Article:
When I was boy I was free to be.
A shopkeeper asked, ‘Alright, sonny?’
For I was a girl.
I was Tracey.
Short hair, cords, my bike another limb.
Climbing trees, scabby knees,
Scaletric and Subbuteo.
Star Wars and Pac-Man.
A pocket full of string and things.
They put me in a dress on Sunday.
Waiting to be boy again.
When I grew hips and boobs – always bumped and bruised.
They took me to get my first bra,
Imprisoned in a tight piece of fabric.
I took it off.
I couldn’t embrace Woman.
She was uncomfortable and awkward.
Quiet and shy.
She stole my boy.
I wore my hair in spikes to keep
everyone away from her.
The one with monthly blood and armpit hair,
The stealer of dreams.
I mourned for boy.
When I was free – to be.
But I couldn’t hold back the rise of Woman, however hard I tried.
She swallowed me up,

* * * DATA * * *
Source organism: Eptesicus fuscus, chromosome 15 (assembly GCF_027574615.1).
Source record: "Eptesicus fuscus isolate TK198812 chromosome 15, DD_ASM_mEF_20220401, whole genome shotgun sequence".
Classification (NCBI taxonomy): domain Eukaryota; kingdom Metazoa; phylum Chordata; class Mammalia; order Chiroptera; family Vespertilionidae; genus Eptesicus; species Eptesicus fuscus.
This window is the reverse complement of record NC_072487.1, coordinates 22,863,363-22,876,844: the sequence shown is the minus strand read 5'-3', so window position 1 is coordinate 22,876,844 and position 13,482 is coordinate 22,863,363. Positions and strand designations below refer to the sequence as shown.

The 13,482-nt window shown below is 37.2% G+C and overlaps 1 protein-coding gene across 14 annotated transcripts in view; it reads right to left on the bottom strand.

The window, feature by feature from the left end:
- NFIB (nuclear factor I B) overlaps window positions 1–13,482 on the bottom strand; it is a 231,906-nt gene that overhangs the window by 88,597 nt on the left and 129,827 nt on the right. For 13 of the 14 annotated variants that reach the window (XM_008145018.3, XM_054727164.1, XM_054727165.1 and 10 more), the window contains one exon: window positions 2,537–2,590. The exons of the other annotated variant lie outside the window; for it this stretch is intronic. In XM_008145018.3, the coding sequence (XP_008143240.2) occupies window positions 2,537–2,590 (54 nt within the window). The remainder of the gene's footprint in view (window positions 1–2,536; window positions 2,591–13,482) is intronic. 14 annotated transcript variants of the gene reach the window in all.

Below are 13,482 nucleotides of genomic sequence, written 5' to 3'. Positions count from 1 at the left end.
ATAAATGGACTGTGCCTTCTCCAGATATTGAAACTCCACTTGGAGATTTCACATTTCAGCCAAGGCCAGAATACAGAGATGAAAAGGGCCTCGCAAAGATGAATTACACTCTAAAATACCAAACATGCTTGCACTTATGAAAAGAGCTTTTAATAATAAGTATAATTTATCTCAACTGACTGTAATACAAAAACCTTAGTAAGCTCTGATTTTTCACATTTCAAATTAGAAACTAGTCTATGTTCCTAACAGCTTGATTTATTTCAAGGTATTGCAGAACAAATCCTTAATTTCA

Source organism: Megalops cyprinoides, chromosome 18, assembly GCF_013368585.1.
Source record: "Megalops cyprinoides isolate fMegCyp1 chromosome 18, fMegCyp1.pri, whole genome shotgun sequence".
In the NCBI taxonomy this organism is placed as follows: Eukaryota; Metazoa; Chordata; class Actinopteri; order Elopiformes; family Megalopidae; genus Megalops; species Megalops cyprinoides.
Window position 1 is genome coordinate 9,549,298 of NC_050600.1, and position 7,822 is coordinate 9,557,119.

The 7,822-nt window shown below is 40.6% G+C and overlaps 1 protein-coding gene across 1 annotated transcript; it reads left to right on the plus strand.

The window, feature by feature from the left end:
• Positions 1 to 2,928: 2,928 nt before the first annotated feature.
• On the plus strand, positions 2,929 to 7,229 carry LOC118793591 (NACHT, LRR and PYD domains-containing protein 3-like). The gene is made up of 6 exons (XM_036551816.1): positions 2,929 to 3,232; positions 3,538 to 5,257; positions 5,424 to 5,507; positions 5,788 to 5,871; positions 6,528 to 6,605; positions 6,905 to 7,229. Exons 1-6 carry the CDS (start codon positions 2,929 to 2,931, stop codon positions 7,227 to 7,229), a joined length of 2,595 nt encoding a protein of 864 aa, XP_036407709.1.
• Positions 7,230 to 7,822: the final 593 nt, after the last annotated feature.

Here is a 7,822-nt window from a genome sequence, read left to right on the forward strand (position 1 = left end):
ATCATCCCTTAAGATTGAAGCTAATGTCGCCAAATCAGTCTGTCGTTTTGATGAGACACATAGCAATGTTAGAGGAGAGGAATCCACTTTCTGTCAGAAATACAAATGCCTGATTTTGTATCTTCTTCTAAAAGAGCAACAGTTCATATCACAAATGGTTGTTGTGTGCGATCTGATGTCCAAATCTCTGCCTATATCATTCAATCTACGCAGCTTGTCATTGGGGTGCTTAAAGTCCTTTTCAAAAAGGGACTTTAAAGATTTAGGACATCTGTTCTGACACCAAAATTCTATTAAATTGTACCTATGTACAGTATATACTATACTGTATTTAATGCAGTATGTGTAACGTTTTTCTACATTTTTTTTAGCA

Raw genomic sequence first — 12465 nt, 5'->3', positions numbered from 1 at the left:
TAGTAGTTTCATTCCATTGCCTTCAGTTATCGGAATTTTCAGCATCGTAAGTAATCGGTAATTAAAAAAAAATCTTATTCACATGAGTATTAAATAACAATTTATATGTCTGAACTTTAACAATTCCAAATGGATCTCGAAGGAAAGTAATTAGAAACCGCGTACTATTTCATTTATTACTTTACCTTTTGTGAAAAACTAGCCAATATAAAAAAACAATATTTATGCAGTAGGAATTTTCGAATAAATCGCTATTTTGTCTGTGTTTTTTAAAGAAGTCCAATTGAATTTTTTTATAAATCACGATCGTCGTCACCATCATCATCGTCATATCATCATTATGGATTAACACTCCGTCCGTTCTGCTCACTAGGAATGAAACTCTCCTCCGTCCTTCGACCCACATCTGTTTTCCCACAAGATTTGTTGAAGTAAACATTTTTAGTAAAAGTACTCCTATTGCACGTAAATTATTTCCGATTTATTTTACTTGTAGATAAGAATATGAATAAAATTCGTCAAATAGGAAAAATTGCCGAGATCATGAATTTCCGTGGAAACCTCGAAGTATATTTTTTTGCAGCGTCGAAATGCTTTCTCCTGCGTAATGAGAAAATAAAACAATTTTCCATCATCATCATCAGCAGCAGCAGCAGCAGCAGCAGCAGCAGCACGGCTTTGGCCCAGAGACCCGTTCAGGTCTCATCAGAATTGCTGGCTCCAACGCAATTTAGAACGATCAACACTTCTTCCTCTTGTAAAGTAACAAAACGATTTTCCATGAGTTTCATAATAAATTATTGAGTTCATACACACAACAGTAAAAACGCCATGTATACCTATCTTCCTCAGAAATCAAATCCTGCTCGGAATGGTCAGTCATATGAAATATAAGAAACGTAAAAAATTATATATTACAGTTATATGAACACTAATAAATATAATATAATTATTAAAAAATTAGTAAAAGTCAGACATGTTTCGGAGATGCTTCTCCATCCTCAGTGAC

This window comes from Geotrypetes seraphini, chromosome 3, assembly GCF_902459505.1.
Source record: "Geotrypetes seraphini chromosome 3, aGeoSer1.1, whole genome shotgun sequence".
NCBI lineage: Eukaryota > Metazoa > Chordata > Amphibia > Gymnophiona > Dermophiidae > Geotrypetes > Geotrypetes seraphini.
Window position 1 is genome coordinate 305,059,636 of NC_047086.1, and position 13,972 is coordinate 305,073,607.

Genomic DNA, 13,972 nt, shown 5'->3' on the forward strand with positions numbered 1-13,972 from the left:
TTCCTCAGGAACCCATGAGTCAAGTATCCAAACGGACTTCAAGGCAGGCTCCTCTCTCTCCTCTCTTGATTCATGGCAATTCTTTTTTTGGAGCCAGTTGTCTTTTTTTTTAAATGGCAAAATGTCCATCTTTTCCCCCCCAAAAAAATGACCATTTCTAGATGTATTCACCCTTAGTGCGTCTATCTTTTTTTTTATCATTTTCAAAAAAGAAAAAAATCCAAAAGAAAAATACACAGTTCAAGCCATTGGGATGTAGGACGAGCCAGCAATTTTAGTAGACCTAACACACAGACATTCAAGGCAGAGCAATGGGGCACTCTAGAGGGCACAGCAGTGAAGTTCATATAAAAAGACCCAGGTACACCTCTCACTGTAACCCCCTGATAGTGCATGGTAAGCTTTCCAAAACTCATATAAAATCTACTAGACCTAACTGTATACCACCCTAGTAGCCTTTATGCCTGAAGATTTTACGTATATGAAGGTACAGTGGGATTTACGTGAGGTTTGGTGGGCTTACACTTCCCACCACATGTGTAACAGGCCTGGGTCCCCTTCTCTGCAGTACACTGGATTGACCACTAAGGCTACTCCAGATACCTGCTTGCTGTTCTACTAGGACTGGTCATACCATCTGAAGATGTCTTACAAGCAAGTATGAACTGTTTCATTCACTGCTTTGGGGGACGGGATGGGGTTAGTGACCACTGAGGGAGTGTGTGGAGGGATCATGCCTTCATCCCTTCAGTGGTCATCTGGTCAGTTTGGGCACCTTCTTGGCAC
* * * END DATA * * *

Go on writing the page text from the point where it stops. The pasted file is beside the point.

And spat me out.
I tried lipstick and eyeliner.
It felt too weird.
All those blossoming figures.
I hid mine under over-sized shirts and baggy trousers.
A tobacconist asked, ‘Are you 16 Sonny?’
‘I’m 18. Oh, and by the way – I’m a girl. (Tosser!)’
Listening to Led Zeppelin and Sinead.
They called me Bean.
Bean was me.
A Stiney lovin’ kindred spirit.
A guitar playing, moss hugging, castle sketching, jolly japing, journal writing, tarot reading, car singing, tea drinking, late night dancing, stoke the fire til sunrise and talk til we pass out, lover of life!
And a sometimes slightly moody Beanie.
Holding it in.
Breathing through the shifting tides.
Then a Mother.
With shaved head and dungarees.
Feet in the Earth and head in the clouds,
Daughters in dresses.
Twirly whirly, sequins, with stain laces.
We dance to the Spice Girls and paint our nails.
Sending out shoots.
Twisting and curling,
A Woman who was once a boy called Tracey
A Woman who is free – to be.